mac

bs_labs: Re-engine, Not Re-imagine

Apple will announce a Developer Transition Kit at WWDC, which will be available this summer. The DTK will use an A12Z (the current iPad Pro SoC), inside a Mac mini chassis. Or, I think less likely, an Apple TV chassis with added I/O.

I don’t think it will be a laptop: that would require full power management to be implemented, would be more expensive, and would result in battery life figures for semi-prototype hardware being reported all over the press. That’s really not how Apple rolls.
— Read on bslabs.net/2020/06/12/reengine-not-reimagine/

Yep. I agree with this all the way.

Feeling Good About the iPad

Neil Cybart, writing on his site Beyond Avalon a few months ago.

Apple unveiled the iPad on January 27th, 2010. To mark the tenth anniversary of the unveiling, a few publications had articles recapping the iPad’s first decade. Some of the reactions were complicated, to put it gently.
— Read on www.aboveavalon.com/notes/2020/2/27/dont-feel-bad-for-the-ipad

I’m not one of those people who feels that the iPad was a failure – or that it failed to live up to its potential.

In fact, how anyone can describe a platform that sells 45 million units each year, 20 million of which are to new iPad users, as anything less than a rousing success is somewhat baffling to me.

From what I can tell, there are a few common themes:

  1. The iPad wasn’t/isn’t the revolutionary device that the Mac and the iPhone were.
  2. The iPad hasn’t spawned the app ecosystem it needed to be revolutionary.
  3. The iPad suffers from software that isn’t good enough.

There’s a lot to unpack there and a previous draft of this post racked up 2600+ words which I then realized was me rambling. There’s a more cohesive MacStories-like article somewhere in the depths here, but I feel like I want to address this general sense of disappointment about the iPad with a rebuttal.

More Adobe Vulns

Adobe patches Acrobat Reader security flaw that could allow root access on Mac https://appleinsider.com/articles/20/05/14/adobe-patches-acrobat-reader-security-flaw-that-could-allow-root-access-on-mac

This friggin app keeps popping up in my weekly patch meetings.

Installer Stub Woes

I’m prepping a custom installer for Nessus since it requires some unlinking/relinking to the cloud-based service. I grabbed the installer off their site. It was a DMG with a .pkg inside it. NBD, right?

Wrong.

The installer is just a 34kb stub. It references an invisible .pkg sitting at the root level of the DMG.

Seriously? Why? It only took me a few minutes to figure out but seriously, why?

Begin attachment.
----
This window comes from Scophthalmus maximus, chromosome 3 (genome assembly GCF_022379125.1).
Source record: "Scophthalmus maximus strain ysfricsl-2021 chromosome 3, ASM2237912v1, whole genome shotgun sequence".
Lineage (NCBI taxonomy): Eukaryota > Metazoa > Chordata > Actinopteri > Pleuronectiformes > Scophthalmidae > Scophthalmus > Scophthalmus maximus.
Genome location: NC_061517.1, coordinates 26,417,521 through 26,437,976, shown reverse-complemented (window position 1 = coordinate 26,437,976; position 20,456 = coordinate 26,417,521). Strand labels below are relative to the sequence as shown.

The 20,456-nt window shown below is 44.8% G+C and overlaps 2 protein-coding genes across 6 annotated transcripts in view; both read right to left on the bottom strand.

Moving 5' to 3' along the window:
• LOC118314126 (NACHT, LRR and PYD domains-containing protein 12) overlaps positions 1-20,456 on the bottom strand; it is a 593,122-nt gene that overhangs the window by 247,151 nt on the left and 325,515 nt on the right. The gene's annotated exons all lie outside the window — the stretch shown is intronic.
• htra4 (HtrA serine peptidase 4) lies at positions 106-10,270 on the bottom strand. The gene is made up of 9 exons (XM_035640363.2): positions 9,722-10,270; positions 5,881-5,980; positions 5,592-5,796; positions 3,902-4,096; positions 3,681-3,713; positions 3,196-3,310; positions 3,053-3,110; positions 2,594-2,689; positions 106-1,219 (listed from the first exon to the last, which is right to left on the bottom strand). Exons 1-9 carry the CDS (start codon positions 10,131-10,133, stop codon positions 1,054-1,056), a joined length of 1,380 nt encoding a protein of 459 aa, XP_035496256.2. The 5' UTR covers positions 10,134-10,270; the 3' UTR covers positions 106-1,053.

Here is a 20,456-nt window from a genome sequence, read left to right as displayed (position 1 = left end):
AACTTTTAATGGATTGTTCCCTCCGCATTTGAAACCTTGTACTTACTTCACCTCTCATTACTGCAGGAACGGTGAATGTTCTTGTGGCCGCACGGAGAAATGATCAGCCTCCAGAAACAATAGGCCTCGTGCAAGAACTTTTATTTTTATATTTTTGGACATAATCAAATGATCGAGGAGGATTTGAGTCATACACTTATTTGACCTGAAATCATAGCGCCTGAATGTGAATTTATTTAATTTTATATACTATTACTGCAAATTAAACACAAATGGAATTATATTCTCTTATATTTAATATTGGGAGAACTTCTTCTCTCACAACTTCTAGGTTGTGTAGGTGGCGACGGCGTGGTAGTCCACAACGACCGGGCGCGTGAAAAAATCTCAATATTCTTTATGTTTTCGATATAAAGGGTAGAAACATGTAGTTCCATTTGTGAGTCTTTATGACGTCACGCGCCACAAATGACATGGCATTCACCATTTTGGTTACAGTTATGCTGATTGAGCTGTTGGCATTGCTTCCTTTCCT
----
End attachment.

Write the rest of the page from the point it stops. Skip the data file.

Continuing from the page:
And then there’s the actual process of installing this on a computer that had it previously installed. You have to unlink and re-link the binary from the service. Which, again, not much of a pain, but I still have to ask: WHY?

And don’t even get me started on the issue around wrong hostnames.

From Jamf to Chef, Part 2 – The Sea Change (and figuring out a few basics)

What I want,” Darren said, “is for everything, all configuration data, to be text files.”

To get the full effect of that sentence, you have to imagine it being said with a British accent, in a voice so low it often feels like he’s letting you in on a secret, and with pauses at least three seconds long in place of each of the commas.

From Jamf to Chef, Part 1

I’ve spent the last five years honing my skills as a Jamf admin. I started at eBay, working for one of the best bosses I’ve ever had (ohai Alex Dale). Since then, I’ve gotten my CCA and CCE and have had the pleasure of working for a number of companies where I’ve either implemented or improved on the Jamf framework, imaging workflow, and a whole lot more.

I’m currently working at GoPro as the Senior Client Engineer for the Mac fleet and I’m spearheading our conversion from  Jamf to Chef. It is easily the most challenging thing I’ve ever done, not least because it is nothing like Jamf, but because you actually have to undergo a mindset change.

Deploying Filebeat on macOS

Got a few questions about the way I’ve deployed Filebeat to transport OSQuery logs over the past few days, so I thought I’d do a quick writeup about it.

There are a few components to this.

  • Filebeat executable (the Darwin version)
  • filebeat.yml (config file to tell Filebeat where to deliver the logs to)
  • Certificates (for TLS transport, placed in your location of choice)
  • com.elastic.filebeat.plist (Launchd task to daemonize Filebeat)